Designer Debbie Perez remade this teen girl’s bed by using her existing bedding in a way she had never imagined. Installing a bed rail, unseen on the back side of her bed, gave the opportunity to arrange her pillows in a way that gave her bed a “sofa” look.
When Gram graduated to a big-boy bed, Sara gave him a double partly because she didn't want to deal with bed rails. "He has so much space that he never rolls to the edge!" she explains. What's with the birch forest in the room? It's wallpaper, inspired by the woodsy view out the window. Young and fun but not babyish. Birch Tree wall mural from Urban Outfitters
The framing and built-in stairs in the bunk-bed unit are painted white, and black metal railing provides visual contrast. The skinnylap wall treatment adds texture while keeping a neutral backdrop. The lofted bed leaves a nook space perfect for setting up a study space.
Slumber party at your house! The frame and rails of these fantastic bunk beds were made from antique barn beams. The top bed is a twin and the bottom beds are full size. Windows were installed above, allowing natural light to stream down into the space.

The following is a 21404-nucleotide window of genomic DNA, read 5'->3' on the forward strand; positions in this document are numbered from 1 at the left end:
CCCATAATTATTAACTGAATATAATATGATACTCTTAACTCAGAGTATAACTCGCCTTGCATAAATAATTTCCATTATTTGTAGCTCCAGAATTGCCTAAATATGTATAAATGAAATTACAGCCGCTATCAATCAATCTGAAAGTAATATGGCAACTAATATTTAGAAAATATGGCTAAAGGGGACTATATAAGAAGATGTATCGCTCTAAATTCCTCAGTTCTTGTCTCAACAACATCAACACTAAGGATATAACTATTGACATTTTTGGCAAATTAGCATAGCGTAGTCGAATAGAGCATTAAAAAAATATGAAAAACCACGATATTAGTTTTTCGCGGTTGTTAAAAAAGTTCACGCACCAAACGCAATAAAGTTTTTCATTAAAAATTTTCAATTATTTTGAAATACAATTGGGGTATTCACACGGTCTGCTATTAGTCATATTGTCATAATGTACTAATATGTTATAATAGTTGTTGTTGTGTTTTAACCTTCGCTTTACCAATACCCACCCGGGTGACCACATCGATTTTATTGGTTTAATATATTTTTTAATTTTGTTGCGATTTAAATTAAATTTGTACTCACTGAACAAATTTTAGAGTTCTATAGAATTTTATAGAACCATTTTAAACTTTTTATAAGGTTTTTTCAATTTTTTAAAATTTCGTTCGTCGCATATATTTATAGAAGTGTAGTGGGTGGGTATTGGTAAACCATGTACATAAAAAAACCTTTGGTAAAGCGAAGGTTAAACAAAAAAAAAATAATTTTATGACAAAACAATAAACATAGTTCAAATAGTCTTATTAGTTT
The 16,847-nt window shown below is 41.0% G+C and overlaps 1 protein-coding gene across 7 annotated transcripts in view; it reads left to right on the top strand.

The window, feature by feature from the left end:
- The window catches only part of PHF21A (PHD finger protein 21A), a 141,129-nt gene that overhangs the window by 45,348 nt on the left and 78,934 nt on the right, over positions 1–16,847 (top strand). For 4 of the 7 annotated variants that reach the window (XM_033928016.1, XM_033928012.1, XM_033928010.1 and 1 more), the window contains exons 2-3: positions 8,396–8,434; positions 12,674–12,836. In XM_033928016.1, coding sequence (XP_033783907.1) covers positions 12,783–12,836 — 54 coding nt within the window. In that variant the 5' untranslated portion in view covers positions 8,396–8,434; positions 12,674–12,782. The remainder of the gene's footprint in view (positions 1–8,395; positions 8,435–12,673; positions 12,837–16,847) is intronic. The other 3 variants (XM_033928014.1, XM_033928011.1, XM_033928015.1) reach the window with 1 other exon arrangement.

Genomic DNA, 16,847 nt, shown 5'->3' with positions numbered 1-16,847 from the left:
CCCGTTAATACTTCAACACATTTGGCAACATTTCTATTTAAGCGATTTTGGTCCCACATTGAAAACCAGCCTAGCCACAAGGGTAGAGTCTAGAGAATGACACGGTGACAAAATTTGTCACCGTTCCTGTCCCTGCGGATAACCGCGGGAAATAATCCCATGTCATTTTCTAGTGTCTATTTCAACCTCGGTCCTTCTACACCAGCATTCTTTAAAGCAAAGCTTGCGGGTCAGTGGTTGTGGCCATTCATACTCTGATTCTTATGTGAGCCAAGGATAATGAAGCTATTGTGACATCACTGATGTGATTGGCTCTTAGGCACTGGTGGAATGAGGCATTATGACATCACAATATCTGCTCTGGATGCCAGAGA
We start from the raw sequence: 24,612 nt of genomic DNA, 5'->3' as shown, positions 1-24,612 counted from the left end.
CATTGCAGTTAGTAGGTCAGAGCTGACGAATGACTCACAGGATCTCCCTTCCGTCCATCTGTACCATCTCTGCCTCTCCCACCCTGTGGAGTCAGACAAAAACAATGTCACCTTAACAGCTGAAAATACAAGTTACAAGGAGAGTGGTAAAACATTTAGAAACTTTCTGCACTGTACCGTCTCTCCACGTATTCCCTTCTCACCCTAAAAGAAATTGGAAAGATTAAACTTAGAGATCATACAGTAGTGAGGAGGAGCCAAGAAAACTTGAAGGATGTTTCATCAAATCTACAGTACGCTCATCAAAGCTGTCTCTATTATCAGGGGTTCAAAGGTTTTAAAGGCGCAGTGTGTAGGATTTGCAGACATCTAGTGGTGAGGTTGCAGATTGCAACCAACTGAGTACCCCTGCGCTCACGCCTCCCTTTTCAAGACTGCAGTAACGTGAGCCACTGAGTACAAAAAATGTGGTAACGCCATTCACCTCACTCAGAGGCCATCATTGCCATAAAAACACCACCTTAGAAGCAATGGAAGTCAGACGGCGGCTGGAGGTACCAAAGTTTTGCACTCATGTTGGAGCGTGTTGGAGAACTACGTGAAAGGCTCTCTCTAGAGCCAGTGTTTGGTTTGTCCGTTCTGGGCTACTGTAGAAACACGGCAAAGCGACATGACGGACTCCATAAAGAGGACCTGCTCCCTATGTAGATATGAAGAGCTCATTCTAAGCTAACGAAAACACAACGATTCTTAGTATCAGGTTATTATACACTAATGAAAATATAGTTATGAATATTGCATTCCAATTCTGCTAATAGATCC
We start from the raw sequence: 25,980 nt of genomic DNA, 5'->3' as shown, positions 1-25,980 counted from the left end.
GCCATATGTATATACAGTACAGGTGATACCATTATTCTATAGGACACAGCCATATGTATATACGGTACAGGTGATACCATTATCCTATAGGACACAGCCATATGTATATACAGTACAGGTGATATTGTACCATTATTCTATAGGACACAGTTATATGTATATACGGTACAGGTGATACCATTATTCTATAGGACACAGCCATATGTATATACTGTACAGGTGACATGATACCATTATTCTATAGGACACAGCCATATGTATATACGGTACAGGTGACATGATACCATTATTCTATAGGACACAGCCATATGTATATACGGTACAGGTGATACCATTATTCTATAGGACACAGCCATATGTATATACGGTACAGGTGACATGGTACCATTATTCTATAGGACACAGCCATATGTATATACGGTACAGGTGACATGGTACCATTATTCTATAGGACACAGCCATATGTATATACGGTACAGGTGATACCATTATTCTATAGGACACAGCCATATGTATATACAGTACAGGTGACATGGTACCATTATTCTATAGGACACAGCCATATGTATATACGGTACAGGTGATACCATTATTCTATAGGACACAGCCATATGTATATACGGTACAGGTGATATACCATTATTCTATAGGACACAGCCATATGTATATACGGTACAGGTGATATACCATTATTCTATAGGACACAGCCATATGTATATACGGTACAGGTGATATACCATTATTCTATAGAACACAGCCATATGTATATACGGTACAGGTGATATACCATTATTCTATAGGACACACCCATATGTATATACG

The vaulted ceiling kids' bedroom in the HGTV Green Home 2010 has a bunk bed made from industrial metal pipe railing and stairs. A cozy reading nook with a comfy orange chair is illuminated by paper-mache lamps.
Shifting the bed to the center of the area allows the windows to be its backdrop. Simple, lightweight Roman shades offer guests a glimpse of the outdoors, while Karl's water-inspired painted chair rail flows behind it all.
This guest room features two bunk beds that provide plenty of space for visitors. Tufted taupe upholstered guard rails are positioned on the top beds, while all-over neutral tones complete the look of the room, creating a laid-back vibe.
This boy's bedroom features a road-trip theme, perpendicular bunk beds, a study nook and a skinnylap wall treatment. The black window awning pops against the light colors of the fixtures and compliments the bunkbed railing.
Soft green walls in this dining room create an ideal backdrop to showcase the gilt-framed art to best advantage. A traditional wood sideboard and white chair rail and wainscoting give added elegance to the space while black lampshades act as visual punctuation marks that give definition to the space.
Add a special treatment halfway up the wall, to cut your costs. Tile or wood paneling, which can be cheaper, gives any bathroom a certain finished style. Designer Stephanie A. Bruntz of Studio B Design used tile in this National Kitchen + Bath Association winning bathroom, but also suggests using beadboard. If you opt for beadboard, she suggests adding chair rail around the room and a standalone backsplash above the vanity. “It would be faster to install and less expensive on the material purchase,” says Bruntz, who lives in Nebraska.